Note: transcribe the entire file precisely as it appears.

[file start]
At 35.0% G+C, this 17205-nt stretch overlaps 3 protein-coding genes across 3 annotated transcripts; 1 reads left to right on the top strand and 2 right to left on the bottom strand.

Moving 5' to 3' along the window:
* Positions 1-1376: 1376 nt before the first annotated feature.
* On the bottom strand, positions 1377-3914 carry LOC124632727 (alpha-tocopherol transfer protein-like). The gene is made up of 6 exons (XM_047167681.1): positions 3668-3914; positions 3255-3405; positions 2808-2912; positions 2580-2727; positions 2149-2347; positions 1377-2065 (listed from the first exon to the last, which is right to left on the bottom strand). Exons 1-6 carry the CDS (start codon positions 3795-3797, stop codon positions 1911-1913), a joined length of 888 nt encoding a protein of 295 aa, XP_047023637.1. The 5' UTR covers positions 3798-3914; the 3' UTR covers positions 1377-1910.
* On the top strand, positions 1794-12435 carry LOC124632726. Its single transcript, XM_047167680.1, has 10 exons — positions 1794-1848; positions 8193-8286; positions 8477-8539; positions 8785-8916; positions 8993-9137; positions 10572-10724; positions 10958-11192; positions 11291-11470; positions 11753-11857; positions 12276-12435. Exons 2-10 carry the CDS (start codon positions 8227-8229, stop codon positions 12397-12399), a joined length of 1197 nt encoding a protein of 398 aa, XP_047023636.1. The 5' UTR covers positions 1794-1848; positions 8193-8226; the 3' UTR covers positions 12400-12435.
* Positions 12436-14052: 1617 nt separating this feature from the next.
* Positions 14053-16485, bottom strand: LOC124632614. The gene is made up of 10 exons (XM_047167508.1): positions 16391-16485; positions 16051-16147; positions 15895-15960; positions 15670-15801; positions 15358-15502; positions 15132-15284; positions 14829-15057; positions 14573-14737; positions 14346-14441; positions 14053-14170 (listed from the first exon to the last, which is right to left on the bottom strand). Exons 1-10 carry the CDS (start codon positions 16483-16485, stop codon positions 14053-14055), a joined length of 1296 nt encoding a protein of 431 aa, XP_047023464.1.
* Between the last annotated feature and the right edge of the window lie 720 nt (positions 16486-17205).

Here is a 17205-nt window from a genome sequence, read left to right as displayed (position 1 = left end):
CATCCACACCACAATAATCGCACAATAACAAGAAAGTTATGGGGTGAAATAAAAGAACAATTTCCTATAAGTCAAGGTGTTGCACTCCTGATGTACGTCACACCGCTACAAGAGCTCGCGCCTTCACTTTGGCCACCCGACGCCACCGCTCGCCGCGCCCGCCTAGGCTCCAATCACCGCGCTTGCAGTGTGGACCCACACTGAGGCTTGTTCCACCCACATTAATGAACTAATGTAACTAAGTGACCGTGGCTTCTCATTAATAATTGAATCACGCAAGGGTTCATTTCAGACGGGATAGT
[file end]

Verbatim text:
At 35.0% G+C, this 17205-nt stretch overlaps 3 protein-coding genes across 3 annotated transcripts; 1 reads left to right on the top strand and 2 right to left on the bottom strand.

Moving 5' to 3' along the window:
* Positions 1-1376: 1376 nt before the first annotated feature.
* On the bottom strand, positions 1377-3914 carry LOC124632727 (alpha-tocopherol transfer protein-like). The gene is made up of 6 exons (XM_047167681.1): positions 3668-3914; positions 3255-3405; positions 2808-2912; positions 2580-2727; positions 2149-2347; positions 1377-2065 (listed from the first exon to the last, which is right to left on the bottom strand). Exons 1-6 carry the CDS (start codon positions 3795-3797, stop codon positions 1911-1913), a joined length of 888 nt encoding a protein of 295 aa, XP_047023637.1. The 5' UTR covers positions 3798-3914; the 3' UTR covers positions 1377-1910.
* On the top strand, positions 1794-12435 carry LOC124632726. Its single transcript, XM_047167680.1, has 10 exons — positions 1794-1848; positions 8193-8286; positions 8477-8539; positions 8785-8916; positions 8993-9137; positions 10572-10724; positions 10958-11192; positions 11291-11470; positions 11753-11857; positions 12276-12435. Exons 2-10 carry the CDS (start codon positions 8227-8229, stop codon positions 12397-12399), a joined length of 1197 nt encoding a protein of 398 aa, XP_047023636.1. The 5' UTR covers positions 1794-1848; positions 8193-8226; the 3' UTR covers positions 12400-12435.
* Positions 12436-14052: 1617 nt separating this feature from the next.
* Positions 14053-16485, bottom strand: LOC124632614. The gene is made up of 10 exons (XM_047167508.1): positions 16391-16485; positions 16051-16147; positions 15895-15960; positions 15670-15801; positions 15358-15502; positions 15132-15284; positions 14829-15057; positions 14573-14737; positions 14346-14441; positions 14053-14170 (listed from the first exon to the last, which is right to left on the bottom strand). Exons 1-10 carry the CDS (start codon positions 16483-16485, stop codon positions 14053-14055), a joined length of 1296 nt encoding a protein of 431 aa, XP_047023464.1.
* Between the last annotated feature and the right edge of the window lie 720 nt (positions 16486-17205).

Here is a 17205-nt window from a genome sequence, read left to right as displayed (position 1 = left end):
CATCCACACCACAATAATCGCACAATAACAAGAAAGTTATGGGGTGAAATAAAAGAACAATTTCCTATAAGTCAAGGTGTTGCACTCCTGATGTACGTCACACCGCTACAAGAGCTCGCGCCTTCACTTTGGCCACCCGACGCCACCGCTCGCCGCGCCCGCCTAGGCTCCAATCACCGCGCTTGCAGTGTGGACCCACACTGAGGCTTGTTCCACCCACATTAATGAACTAATGTAACTAAGTGACCGTGGCTTCTCATTAATAATTGAATCACGCAAGGGTTCATTTCAGACGGGATAGT